bfir                  bfer
         ------------->|--------BIER-------->|------------->  Datapatah
                                                             (no change)

                     Figure 1: bier boundary router

   As per figure 1, the procedures of PIM signaling is done at the BIER



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   boundary router. The BIER boundary router (BBR) are connected to PIM
   capable routers toward the pim domain and BIER routers toward the
   bier domain. PIM routers in pim domain continue to send PIM state
   messages to the BBR. The BBR will create pim adjacency between all
   the PIM routers attach to it on the pim domain. That said the BBR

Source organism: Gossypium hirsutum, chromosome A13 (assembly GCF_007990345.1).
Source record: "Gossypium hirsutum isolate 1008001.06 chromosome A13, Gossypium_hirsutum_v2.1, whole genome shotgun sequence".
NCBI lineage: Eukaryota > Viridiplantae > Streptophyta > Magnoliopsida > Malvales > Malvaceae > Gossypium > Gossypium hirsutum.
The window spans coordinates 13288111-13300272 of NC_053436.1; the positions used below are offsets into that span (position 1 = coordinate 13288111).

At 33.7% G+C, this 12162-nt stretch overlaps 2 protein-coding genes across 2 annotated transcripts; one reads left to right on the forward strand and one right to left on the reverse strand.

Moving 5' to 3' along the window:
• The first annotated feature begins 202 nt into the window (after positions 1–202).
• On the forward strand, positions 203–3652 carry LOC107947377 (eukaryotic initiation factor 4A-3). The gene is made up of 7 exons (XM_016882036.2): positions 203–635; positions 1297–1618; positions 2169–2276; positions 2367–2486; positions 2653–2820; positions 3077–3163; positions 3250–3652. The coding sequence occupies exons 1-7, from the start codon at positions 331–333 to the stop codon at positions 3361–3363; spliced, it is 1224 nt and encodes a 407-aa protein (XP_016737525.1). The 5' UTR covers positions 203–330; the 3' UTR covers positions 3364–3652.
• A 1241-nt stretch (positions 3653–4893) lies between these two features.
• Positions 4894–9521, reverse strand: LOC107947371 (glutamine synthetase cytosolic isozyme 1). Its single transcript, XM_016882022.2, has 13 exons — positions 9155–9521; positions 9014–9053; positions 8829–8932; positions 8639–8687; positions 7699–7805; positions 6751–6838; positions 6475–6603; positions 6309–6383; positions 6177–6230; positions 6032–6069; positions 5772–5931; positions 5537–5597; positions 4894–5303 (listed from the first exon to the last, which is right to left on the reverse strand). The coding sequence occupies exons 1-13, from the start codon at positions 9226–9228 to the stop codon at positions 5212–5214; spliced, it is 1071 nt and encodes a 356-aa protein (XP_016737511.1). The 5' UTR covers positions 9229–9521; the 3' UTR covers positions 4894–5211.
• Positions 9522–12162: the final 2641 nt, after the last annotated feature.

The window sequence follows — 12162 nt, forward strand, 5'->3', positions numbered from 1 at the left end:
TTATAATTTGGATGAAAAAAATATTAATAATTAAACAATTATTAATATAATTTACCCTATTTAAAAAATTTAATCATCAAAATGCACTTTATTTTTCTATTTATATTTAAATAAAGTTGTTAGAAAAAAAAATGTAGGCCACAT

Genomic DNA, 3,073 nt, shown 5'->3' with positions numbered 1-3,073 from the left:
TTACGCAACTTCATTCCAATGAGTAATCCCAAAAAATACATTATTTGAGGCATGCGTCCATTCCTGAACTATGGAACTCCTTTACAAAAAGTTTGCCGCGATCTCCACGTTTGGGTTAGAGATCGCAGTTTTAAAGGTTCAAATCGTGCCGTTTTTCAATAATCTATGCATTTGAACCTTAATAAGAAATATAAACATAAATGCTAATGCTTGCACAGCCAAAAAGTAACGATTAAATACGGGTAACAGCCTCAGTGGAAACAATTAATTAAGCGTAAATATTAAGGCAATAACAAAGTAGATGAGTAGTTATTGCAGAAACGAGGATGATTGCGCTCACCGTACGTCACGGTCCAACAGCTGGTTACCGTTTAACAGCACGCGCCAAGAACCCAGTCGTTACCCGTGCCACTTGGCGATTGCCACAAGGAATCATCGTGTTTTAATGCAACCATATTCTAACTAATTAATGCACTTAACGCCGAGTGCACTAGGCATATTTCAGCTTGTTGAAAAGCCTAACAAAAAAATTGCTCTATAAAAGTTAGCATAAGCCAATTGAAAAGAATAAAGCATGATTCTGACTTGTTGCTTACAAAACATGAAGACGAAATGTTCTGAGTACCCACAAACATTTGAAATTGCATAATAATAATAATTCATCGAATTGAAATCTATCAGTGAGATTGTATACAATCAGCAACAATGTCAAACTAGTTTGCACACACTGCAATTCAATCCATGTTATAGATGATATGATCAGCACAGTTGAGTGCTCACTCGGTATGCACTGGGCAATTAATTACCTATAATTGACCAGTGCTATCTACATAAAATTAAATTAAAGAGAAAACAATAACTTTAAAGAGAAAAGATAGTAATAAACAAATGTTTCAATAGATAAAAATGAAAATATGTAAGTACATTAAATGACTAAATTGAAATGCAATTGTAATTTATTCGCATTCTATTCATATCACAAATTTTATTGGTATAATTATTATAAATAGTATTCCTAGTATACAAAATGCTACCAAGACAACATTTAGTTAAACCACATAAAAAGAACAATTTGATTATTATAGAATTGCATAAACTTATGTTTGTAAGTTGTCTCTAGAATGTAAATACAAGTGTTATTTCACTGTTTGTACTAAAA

does not propagate all PIM packets natively into the BIER domain.
   Instead when it determines that the PIM join or prune messages needs
   to be signaled through the BIER domain it will tunnel the PIM packet
   through BIER network. This tunneling is only done for signaling
   purposes and not for creating a PIM adjacency between the two
   disjoint pim domains through the bier domain.

   The terminology ingress BBR (ibbr) and egress BBR (ebbr) are relative
   from signaling point of view.

   The ingress BBR will determine if an arriving pim join or prune needs
   to be signaled across the bier domain. While the egress BBR will
   determine if the bier packet is a signaling packet and propagate the
   packet to its attach pim domain.

   The BFER and BFIR are BBR from datapath point of view. It should be
   noted the new procedures in this draft are only applicable to
   signaling and there are no changes from datapath point of view.



3.1. Ingress BBR procedure


   IBBR will create pim adjacency to all pim routers attach to it toward
   the pim domain.

   When a PIM join or prune for certain (S,G) arrives, the IBBR first
   determines weather the join or prune is meant for a source that is